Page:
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The Environment: Seemingly Small Changes and Their Lasting Effects

Apr 02, 2015 10:24AM ● Published by Cate Reynolds

April has become the traditional month to revisit, reassess, and re-invigorate our commitment to the environment. Way back in 1970, Earth Day first got the ball rolling.

Since those early days, education and research have opened entirely new areas of study from which we can all benefit. We now appreciate that every act, small or large, can have an unimaginable impact on the world. A recent finding at the University of Iowa illustrates this point.

Scientific study often starts with imaginative curiosity. That certainly describes the question posed by University of Iowa researchers: Can smoke from fires intensify tornadoes? The somewhat unsettling answer, especially for those living in the Midwest, is yes.

The study, published in the journal Geophysical Research Letters, examined the effects of smoke—resulting from spring agricultural land-clearing fires in Central America—transported across the Gulf of Mexico and encountering tornado conditions already in process in the United States. In particular, they looked at the impact on an historic, severe weather outbreak that occurred during the afternoon and evening of April 27th, 2011. That event produced 122 tornadoes, resulting in 313 deaths across the southeastern United States, and is considered the most severe event of its kind since 1950.

The researchers ran computer simulations based upon data recorded during the event. One type of simulation included smoke and its effect on solar radiation and clouds, while the other omitted smoke. The simulation including the smoke resulted in a lowered cloud base and greater wind shear—exacerbating the tornado conditions. Future studies will focus on gaining a better understanding of the impacts of smoke on near-storm environments and tornado occurrence, intensity, and longevity.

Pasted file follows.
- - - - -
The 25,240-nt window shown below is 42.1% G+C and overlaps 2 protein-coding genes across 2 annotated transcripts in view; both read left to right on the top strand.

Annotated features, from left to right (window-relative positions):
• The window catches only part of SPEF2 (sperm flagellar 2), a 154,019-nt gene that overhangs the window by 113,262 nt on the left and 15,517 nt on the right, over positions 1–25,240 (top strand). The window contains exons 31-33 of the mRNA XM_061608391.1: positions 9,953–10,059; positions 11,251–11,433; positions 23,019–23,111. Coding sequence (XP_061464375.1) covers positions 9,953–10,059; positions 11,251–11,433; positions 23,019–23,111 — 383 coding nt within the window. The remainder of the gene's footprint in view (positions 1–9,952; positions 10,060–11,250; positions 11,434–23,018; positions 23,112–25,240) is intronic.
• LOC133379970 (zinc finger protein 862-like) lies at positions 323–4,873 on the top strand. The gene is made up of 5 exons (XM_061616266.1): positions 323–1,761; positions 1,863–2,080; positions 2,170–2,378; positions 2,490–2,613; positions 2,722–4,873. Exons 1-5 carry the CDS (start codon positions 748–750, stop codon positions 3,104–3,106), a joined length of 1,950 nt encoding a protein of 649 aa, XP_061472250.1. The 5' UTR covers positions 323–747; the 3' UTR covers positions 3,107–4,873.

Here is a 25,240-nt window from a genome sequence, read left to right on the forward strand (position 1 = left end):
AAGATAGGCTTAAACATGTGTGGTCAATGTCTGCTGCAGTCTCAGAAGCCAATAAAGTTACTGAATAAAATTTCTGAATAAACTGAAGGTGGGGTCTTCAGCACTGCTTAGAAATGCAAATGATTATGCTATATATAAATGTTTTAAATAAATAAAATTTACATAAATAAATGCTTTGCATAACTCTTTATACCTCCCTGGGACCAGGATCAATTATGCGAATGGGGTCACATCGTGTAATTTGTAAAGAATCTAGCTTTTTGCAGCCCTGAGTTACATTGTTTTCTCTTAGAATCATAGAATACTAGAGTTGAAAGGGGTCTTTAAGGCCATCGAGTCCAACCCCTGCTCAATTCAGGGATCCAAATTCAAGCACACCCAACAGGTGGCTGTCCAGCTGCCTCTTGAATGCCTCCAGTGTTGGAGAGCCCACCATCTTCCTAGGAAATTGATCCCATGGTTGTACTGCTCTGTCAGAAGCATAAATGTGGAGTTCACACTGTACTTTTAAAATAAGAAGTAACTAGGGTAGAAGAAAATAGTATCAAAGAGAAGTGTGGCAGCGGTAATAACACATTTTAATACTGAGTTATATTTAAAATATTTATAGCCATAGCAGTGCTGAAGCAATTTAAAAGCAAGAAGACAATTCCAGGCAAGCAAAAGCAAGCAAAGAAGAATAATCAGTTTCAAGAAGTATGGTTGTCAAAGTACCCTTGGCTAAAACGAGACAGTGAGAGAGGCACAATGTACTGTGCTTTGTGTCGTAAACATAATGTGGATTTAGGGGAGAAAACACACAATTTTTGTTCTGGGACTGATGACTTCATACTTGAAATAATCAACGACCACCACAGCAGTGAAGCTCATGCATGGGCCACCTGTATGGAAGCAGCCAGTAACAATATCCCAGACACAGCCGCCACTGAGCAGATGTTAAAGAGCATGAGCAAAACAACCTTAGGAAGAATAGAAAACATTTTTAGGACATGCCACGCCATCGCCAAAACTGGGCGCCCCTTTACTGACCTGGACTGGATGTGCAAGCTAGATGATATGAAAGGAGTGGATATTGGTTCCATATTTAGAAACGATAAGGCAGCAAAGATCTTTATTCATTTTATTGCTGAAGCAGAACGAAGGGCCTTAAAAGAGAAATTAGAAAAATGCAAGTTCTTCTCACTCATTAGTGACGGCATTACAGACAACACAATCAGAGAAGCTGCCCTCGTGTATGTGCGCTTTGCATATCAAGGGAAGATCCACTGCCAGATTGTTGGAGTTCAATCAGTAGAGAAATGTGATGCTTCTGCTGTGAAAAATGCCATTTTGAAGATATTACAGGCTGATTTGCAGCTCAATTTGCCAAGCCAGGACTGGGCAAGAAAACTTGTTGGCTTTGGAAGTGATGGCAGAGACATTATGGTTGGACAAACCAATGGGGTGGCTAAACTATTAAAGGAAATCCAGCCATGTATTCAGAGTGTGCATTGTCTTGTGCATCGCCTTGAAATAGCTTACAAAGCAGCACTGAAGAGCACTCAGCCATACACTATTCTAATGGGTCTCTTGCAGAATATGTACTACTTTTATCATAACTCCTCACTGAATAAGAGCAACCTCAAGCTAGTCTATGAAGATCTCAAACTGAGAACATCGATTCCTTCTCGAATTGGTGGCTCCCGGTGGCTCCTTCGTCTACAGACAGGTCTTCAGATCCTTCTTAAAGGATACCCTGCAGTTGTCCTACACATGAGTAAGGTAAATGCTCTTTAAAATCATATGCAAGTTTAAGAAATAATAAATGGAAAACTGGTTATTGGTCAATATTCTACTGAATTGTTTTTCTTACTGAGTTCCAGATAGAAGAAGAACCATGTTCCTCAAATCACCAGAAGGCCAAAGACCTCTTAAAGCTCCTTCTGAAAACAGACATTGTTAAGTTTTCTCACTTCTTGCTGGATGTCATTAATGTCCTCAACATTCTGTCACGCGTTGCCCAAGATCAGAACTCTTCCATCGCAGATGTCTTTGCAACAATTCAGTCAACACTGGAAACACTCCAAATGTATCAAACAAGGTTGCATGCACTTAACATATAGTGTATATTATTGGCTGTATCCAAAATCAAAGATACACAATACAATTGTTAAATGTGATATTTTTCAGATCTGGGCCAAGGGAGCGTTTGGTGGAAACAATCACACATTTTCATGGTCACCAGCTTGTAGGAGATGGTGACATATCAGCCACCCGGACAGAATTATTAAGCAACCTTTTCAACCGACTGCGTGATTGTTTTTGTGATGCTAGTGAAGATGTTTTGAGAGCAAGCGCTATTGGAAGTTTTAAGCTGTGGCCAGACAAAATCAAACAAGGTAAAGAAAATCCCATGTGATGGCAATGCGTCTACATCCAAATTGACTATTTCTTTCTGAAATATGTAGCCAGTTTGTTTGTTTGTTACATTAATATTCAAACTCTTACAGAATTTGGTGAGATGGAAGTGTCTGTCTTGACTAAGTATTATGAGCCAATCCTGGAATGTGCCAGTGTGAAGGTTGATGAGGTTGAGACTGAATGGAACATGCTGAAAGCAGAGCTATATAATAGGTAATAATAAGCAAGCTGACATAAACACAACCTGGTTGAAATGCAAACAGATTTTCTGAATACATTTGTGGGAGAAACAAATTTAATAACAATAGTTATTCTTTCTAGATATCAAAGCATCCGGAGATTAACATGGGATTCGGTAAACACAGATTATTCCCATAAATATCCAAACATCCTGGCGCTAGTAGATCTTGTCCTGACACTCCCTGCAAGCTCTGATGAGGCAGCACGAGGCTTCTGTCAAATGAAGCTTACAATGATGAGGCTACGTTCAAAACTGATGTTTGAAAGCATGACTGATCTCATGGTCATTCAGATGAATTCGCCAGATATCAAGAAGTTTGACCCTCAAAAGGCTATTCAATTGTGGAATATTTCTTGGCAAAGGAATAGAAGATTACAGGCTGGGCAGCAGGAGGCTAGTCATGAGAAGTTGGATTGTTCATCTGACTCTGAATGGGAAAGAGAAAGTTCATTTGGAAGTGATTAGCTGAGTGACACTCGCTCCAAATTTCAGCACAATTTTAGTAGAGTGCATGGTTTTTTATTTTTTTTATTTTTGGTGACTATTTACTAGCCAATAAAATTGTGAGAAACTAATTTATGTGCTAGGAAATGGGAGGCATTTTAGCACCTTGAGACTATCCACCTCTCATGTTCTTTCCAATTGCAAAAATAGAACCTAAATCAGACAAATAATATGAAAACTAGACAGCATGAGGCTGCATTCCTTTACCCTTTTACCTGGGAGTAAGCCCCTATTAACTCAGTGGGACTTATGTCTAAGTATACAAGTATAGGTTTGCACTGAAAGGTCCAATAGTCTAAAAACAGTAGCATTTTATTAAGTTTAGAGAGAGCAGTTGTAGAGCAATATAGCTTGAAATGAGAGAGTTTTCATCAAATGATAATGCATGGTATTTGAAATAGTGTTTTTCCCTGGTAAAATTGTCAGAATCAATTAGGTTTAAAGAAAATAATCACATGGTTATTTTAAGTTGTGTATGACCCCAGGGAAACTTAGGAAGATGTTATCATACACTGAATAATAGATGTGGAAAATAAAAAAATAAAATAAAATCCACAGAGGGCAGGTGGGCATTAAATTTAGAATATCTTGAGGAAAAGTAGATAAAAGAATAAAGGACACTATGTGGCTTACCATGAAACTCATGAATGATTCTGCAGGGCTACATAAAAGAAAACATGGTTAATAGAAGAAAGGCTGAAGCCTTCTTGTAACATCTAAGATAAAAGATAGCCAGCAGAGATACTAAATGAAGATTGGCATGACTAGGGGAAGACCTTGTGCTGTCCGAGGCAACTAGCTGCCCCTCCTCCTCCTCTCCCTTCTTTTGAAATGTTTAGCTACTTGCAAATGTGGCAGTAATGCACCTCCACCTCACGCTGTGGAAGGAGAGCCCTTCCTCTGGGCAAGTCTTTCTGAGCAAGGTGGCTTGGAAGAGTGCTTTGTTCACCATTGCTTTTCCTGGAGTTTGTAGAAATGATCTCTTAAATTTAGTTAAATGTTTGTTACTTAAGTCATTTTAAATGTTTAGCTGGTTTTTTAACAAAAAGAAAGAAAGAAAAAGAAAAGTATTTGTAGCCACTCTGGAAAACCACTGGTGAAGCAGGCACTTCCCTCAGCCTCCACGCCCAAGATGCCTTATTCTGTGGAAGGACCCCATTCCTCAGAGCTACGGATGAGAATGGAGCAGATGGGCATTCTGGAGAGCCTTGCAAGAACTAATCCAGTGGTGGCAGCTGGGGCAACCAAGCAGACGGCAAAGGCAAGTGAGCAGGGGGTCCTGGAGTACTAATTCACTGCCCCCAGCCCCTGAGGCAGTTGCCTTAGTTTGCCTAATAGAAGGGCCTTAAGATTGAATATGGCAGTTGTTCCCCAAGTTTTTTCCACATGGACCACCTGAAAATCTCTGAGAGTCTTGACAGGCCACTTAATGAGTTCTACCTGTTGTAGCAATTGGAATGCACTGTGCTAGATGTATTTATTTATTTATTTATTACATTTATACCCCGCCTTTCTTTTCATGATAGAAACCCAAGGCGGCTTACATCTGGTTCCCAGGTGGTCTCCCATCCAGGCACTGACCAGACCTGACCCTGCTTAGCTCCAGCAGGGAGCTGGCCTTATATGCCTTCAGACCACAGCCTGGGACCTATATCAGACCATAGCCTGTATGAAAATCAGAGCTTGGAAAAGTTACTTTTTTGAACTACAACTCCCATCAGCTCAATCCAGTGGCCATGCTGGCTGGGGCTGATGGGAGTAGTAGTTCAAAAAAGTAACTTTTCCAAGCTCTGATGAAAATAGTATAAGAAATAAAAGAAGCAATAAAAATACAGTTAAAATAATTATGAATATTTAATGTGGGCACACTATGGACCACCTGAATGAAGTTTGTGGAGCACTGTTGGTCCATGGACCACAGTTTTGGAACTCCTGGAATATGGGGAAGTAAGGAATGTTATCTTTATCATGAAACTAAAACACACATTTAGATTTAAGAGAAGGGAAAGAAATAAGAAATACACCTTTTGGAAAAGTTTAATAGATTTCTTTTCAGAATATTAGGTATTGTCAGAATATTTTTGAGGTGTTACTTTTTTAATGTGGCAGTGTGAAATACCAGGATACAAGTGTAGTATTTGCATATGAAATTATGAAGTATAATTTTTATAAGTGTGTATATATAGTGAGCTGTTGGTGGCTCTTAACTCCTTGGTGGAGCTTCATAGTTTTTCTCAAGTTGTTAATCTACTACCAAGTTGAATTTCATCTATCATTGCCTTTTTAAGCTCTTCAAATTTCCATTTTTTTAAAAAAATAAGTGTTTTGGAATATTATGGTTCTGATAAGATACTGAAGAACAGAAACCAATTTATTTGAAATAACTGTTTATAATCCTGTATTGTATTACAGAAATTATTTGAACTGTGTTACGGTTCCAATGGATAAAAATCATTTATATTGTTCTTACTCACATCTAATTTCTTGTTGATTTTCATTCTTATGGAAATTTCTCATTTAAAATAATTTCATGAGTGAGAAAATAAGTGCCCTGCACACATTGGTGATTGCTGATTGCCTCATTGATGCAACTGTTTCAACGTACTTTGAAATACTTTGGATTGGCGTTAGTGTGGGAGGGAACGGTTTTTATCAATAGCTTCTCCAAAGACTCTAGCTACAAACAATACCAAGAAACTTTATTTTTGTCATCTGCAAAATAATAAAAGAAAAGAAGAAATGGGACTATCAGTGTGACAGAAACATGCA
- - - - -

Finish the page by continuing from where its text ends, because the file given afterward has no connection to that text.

This cautionary tale puts us in mind of the so-called “Butterfly Effect,” a possibly apocryphal take on the Chaos Theory whereby a small change at one place in a complex system can have large effects elsewhere—such as a butterfly flapping its wings in Rio de Janeiro might change the weather in Chicago.

But what happens if the butterfly isn’t there to flap its wings?

Perhaps this scenario is already beginning to play out. The U.S. Fish and Wildlife Service estimates that since 1990, about 970 million monarch butterflies have vanished from North America. Once upon a time, the sight of billions of monarchs on their unique-to-butterflies, two-way migration could be relished throughout the continent. They actually fly south in the winter, some traveling as far as 3,000 miles, and hold spectacular winter gatherings in Mexico and California. According to the USDA Forest Service, because migrating monarchs are concentrated in just a few locations during the winter, they are especially vulnerable to harsh weather and to human activities that disrupt or destroy their habitat. Researchers and citizen scientists estimate that only about 56.5 million monarch remain, representing a decline of more that 80 percent across North America.
According to the Xerces Society for Invertebrate Conservation, a major player in the field of monarch preservation, the primary threats to the monarch butterfly include the loss of milkweed—the key plant that monarch caterpillars need to survive—from agricultural and national areas due to, among other things, the large-scale use of systemic insecticides within the breeding range of the monarch.

Some might ask why spend money and effort to save a butterfly? What could be so important about a butterfly? But here’s one more question: What if the species becomes extinct and then we find out how important they were to mankind? —S.H.
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